NEBRASKA, United States, Wednesday April 8, 2015 – Most people are familiar with the role of stress in elevating blood pressure and raising the risk of heart attack or stroke.
Less well known is the fact that prolonged periods of stress – due to difficulties associated with work, finances, or relationships, for instance – can inhibit the immune system, lowering resistance to infection and retarding recovery; weaken bones, and even encourage unhealthy diet choices.
Ironically, limited periods of stress are beneficial, as they release the hormone cortisol which is useful in assisting recovery from very tense situations. Too much stress is nevertheless harmful in a variety of ways.
The science of stress was explained in a video by Dr Raychelle Burks from the University of Nebraska-Lincoln for the American Chemical Society.
While stress isn’t the only reason that cortisol is secreted into the bloodstream, it is known as the “stress hormone” as it is released when the body is in “fight or flight” mode.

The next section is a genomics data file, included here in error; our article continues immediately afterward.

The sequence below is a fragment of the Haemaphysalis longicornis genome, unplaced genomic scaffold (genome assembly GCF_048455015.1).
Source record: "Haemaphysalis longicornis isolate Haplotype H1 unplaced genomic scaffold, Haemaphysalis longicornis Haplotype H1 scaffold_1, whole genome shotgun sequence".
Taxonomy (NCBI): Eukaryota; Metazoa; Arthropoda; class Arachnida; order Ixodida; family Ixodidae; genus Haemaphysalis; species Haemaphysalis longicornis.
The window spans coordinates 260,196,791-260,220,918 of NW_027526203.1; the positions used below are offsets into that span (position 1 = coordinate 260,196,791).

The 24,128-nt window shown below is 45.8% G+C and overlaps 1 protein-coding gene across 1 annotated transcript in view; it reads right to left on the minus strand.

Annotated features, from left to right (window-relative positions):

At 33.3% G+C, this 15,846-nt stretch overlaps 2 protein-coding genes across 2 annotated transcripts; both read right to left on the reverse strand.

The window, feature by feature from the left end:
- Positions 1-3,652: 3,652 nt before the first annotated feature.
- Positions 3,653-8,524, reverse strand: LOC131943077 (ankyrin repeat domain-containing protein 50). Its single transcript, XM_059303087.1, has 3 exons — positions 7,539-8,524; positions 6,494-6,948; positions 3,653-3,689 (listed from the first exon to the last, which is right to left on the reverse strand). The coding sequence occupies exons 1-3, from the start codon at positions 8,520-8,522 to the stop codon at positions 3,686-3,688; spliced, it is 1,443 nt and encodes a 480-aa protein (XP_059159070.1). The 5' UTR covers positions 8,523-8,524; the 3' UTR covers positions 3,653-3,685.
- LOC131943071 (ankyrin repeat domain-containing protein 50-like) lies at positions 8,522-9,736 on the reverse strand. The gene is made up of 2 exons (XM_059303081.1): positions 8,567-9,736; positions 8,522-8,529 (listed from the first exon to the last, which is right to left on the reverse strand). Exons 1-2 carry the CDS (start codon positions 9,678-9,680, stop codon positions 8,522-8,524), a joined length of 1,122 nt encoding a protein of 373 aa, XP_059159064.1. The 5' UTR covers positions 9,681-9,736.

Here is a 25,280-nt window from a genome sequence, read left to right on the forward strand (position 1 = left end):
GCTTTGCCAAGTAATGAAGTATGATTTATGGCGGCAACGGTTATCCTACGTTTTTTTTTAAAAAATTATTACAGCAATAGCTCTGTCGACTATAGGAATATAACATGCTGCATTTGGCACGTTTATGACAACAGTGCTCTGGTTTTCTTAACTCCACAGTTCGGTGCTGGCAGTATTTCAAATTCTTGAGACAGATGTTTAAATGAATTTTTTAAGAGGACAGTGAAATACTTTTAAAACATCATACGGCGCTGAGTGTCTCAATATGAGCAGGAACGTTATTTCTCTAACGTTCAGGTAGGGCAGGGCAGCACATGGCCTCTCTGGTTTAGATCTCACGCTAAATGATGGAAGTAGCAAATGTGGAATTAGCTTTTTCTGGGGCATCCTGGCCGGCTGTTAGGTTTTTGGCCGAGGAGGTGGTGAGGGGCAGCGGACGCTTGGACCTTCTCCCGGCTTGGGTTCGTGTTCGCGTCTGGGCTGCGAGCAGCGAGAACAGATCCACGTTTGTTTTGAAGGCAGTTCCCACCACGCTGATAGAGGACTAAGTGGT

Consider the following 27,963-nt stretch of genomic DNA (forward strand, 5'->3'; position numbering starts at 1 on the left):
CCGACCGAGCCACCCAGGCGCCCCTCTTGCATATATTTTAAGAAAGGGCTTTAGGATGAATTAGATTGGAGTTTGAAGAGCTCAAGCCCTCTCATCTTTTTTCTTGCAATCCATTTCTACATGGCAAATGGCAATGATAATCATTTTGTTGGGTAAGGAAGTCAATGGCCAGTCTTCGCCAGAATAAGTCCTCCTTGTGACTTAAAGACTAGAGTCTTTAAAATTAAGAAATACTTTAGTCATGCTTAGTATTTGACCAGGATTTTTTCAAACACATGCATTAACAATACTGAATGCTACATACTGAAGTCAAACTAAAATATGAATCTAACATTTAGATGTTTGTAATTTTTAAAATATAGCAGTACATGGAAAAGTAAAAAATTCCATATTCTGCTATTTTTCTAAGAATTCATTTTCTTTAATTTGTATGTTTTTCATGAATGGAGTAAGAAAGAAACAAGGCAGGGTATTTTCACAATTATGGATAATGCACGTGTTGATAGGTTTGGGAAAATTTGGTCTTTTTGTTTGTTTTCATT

As Dr Burks explains, when you encounter a stressful situation “your body will start releasing [the hormones] adrenaline and norophonefrin within seconds to prepare you to fight – or more likely, take flight.”
After a minute or two your body is flooded with cortisol, which is vital in keeping you healthy in tense situations. It puts more glucose into your bloodstream so that when the adrenaline is gone you don’t crash.
“It also kicks your liver into gear, pumping out the extra glucose that’s now sloshing around inside of you,” added Dr Burks.
While cortisol is present in the body at higher levels in the morning, and at its lowest at night, it can have negative effects whatever the time of day if stress persists over a prolonged period, however.
“Cortisol inhibits some of your immune responses, meaning you’re more likely to get sick and it takes longer for wounds to heal,” Dr Burks revealed.
“Cortisol also slows bone growth, meaning sustained levels can lead to weaker, more fragile bones.
“And because cortisol acts on a part of your brain that controls appetite, it also increases your desire for fatty and sugary foods,” she continued.
Dr Burks recommends eating healthy food, getting plenty of sleep, and exercising to help beat stress.